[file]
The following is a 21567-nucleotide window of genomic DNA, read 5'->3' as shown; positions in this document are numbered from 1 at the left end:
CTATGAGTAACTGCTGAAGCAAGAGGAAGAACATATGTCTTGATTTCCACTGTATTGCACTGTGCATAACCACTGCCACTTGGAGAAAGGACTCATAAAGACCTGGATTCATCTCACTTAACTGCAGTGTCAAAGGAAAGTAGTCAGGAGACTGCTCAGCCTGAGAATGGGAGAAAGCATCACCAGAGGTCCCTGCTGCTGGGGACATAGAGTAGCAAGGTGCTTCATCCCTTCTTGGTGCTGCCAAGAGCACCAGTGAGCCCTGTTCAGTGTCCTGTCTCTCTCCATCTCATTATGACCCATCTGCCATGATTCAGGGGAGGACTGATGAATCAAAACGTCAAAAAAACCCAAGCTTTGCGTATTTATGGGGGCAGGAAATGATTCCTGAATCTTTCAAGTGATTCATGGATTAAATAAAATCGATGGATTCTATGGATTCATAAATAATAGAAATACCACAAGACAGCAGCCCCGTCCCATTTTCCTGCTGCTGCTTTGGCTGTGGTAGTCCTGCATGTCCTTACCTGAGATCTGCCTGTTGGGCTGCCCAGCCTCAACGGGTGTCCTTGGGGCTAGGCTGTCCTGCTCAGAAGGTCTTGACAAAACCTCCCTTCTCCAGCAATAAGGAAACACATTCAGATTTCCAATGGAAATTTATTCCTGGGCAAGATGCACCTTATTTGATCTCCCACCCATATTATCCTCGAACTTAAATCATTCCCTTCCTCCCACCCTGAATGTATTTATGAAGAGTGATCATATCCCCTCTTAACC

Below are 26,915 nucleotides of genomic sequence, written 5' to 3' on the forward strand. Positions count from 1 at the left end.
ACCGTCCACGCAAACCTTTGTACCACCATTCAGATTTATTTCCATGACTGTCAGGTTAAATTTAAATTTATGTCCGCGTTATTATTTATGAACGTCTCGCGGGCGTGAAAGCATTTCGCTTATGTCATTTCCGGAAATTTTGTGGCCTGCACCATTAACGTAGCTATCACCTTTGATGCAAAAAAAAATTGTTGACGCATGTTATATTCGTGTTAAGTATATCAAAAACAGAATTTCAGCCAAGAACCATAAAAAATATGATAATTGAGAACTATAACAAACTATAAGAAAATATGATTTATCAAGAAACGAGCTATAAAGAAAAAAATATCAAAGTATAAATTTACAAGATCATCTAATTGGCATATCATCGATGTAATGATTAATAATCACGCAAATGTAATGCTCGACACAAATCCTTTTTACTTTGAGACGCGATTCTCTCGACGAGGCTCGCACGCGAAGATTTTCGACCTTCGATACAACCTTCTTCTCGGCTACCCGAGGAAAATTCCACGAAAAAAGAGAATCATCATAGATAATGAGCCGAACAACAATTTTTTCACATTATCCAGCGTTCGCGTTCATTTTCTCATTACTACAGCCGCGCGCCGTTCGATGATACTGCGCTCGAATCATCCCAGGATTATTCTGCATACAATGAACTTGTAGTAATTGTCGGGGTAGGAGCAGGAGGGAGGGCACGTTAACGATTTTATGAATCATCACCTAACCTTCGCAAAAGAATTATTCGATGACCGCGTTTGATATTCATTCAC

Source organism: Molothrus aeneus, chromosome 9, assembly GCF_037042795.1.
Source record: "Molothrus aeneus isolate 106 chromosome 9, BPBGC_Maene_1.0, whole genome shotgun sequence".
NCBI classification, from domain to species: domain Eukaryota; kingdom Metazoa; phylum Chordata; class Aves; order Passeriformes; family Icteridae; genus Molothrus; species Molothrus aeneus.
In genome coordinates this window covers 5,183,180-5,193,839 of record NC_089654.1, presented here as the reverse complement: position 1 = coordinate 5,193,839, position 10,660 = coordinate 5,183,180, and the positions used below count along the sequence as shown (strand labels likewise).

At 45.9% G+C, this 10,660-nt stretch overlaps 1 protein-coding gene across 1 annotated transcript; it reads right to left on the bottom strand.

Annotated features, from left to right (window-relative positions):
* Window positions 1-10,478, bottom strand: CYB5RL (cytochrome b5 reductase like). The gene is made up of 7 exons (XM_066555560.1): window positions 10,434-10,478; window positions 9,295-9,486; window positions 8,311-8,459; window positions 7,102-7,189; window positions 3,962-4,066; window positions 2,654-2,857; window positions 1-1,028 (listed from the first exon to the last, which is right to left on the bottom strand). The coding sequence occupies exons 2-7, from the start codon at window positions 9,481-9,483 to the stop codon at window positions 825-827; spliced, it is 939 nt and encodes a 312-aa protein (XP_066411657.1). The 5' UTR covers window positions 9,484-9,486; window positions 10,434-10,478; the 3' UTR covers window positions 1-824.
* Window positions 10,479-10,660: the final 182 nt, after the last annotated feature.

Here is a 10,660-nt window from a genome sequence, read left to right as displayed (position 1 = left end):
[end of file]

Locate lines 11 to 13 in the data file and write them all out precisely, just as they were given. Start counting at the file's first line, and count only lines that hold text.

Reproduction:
* Window positions 1-10,478, bottom strand: CYB5RL (cytochrome b5 reductase like). The gene is made up of 7 exons (XM_066555560.1): window positions 10,434-10,478; window positions 9,295-9,486; window positions 8,311-8,459; window positions 7,102-7,189; window positions 3,962-4,066; window positions 2,654-2,857; window positions 1-1,028 (listed from the first exon to the last, which is right to left on the bottom strand). The coding sequence occupies exons 2-7, from the start codon at window positions 9,481-9,483 to the stop codon at window positions 825-827; spliced, it is 939 nt and encodes a 312-aa protein (XP_066411657.1). The 5' UTR covers window positions 9,484-9,486; window positions 10,434-10,478; the 3' UTR covers window positions 1-824.
* Window positions 10,479-10,660: the final 182 nt, after the last annotated feature.

Here is a 10,660-nt window from a genome sequence, read left to right as displayed (position 1 = left end):